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If you get an email from delivery firm UPS claiming a parcel is out for delivery, then be warned. While it might be a genuine notification that your latest online order is in the delivery truck and on its way to your address… it could also be a fiendishly clever new scam that’s so convincing even security experts say it’s easy to be fooled.
The latest attack, which has been sent out to email addresses across the globe, suggests that UPS has an important package but experienced some difficulties delivering it.
The message asks the recipient to arrange a new delivery time and date, with the email even including an official-looking tracking number. This type of scam may not seem like anything new, but hackers are using some clever new tactics to trick unsuspecting users into thinking it’s real.
As spotted by cyber expert Daniel Gallagher, when the victim hovers their mouse over the link embedded within the email, the official UPS web address appears on the screen. Checking the URL before clicking the link is a well-known way to protect yourself from scams – since these usually use web addresses that look nothing like the real domain – but this latest attack would have most people fooled.
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Once clicked, the user is then instantly directed to a website that also looks just like a legitimate UPS download page. This mirror image has been made possible due to a vulnerability that makes customers believe they are visiting the official company website.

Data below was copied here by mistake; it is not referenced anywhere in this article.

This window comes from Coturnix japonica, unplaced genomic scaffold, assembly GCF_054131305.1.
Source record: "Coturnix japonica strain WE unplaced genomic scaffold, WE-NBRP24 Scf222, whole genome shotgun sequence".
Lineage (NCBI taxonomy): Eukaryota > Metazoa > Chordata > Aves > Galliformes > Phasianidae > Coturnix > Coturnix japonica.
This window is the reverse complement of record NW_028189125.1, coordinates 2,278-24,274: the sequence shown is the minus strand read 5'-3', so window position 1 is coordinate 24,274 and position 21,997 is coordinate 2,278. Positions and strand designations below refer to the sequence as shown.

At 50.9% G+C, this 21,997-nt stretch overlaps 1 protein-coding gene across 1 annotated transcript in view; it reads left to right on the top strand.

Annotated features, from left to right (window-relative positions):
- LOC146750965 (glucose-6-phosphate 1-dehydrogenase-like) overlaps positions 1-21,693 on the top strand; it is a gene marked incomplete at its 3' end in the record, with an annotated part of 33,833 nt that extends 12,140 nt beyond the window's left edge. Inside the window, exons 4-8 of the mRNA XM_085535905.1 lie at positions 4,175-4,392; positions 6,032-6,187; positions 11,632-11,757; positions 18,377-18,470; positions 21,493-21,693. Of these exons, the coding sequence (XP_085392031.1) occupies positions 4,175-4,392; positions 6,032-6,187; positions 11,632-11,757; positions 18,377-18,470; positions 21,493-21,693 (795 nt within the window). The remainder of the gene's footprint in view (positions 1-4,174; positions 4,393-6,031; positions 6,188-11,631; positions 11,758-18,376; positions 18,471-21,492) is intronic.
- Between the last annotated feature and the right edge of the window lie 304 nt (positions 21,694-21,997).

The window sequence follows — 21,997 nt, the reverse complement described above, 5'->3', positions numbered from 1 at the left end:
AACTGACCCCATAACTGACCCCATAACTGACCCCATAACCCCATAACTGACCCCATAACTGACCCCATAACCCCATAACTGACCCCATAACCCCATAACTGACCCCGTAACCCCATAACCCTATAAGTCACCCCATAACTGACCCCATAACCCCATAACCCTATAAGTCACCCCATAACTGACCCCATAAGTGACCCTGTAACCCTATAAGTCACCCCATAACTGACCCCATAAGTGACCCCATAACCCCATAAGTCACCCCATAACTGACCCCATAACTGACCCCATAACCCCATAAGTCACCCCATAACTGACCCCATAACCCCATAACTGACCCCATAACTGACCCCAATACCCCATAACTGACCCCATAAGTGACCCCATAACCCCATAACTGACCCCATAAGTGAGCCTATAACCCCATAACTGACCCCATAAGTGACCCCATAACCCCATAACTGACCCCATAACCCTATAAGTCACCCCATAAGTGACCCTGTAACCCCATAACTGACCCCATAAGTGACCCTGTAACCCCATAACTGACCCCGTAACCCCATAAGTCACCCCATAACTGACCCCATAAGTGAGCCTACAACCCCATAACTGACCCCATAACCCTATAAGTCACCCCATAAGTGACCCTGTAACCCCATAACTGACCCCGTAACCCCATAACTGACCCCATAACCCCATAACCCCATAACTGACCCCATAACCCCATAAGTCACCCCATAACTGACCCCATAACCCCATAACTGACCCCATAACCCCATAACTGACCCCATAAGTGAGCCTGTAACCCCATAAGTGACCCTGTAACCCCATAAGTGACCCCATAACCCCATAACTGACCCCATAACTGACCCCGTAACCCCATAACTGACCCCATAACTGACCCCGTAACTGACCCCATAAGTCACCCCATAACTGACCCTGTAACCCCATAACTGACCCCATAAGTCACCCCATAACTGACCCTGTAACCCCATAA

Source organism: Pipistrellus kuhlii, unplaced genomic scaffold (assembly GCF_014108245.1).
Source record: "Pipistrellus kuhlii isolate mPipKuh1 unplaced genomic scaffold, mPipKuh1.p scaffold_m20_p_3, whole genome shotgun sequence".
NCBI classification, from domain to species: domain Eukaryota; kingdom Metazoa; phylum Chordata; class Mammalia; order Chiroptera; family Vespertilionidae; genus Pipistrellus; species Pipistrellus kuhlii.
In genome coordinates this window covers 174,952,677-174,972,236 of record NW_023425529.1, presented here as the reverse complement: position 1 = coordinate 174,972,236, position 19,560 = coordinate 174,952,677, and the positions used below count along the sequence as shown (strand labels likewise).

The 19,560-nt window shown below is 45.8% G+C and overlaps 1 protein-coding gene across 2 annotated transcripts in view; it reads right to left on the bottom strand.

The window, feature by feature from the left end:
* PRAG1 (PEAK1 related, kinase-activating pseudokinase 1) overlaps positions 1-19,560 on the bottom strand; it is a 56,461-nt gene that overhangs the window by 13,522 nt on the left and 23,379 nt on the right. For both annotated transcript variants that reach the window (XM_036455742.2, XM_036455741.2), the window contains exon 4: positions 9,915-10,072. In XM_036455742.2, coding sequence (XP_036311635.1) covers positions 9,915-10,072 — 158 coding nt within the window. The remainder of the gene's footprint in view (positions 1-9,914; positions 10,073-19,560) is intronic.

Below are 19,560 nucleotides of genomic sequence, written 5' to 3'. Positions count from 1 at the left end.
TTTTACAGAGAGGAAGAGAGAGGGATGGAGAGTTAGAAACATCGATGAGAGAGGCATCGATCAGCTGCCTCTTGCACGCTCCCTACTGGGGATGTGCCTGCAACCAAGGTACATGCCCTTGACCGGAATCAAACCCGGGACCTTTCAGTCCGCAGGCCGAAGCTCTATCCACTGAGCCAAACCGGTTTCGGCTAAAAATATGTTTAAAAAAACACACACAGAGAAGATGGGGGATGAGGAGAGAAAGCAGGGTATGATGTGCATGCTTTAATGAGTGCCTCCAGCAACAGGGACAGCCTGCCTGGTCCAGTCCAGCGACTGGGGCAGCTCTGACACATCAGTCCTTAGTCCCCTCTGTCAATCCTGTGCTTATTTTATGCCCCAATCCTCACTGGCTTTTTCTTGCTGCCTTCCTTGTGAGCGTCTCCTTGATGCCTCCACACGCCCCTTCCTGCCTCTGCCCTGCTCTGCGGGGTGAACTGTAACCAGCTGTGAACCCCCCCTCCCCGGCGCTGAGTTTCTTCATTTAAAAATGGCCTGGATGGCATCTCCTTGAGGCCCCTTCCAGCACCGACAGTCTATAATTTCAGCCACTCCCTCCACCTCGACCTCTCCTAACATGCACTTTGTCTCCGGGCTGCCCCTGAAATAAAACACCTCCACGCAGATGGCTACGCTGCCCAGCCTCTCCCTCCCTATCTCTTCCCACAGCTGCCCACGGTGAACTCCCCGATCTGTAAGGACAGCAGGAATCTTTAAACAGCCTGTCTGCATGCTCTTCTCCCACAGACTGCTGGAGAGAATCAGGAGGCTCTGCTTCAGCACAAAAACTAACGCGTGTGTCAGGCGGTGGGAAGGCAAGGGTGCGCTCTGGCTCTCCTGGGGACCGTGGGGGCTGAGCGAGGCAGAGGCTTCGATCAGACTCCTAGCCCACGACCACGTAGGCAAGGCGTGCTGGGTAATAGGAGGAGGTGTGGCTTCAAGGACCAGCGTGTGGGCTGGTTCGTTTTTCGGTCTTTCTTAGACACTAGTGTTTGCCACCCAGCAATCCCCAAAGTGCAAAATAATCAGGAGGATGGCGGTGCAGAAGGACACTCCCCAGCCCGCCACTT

If the user continues to be tricked they will then be asked to download a document that needs to be filled in so the parcel can be delivered. However, this file is actually packed with malware that can end up wreaking havoc with PCs.
Explaining more, expert Daniel Gallagher tweeted: “Just saw one of the best phishing emails I have seen in a long time. This one is going to fool a lot of people when you have the actual @UPS website indicating “Your download will start shortly.”
Other experts have been quick to add their weight to the seriousness of the scam.
“This is a very clever attack that uses the age-old method of using a well-known organization’s name as a way to add legitimacy and make the email more trustworthy,” said Erich Kron, Security Awareness Advocate at KnowBe4.
“By hiding the download of the document with this technique and making it look like it is coming from the legitimate UPS website, the cybercriminals are more likely to get away with having people perform risky behavior, such as enabling content in the document. This attack does a good job of skirting the traditional wisdom that has people check the URL bar in an effort to look for fake websites.”
You have been warned!
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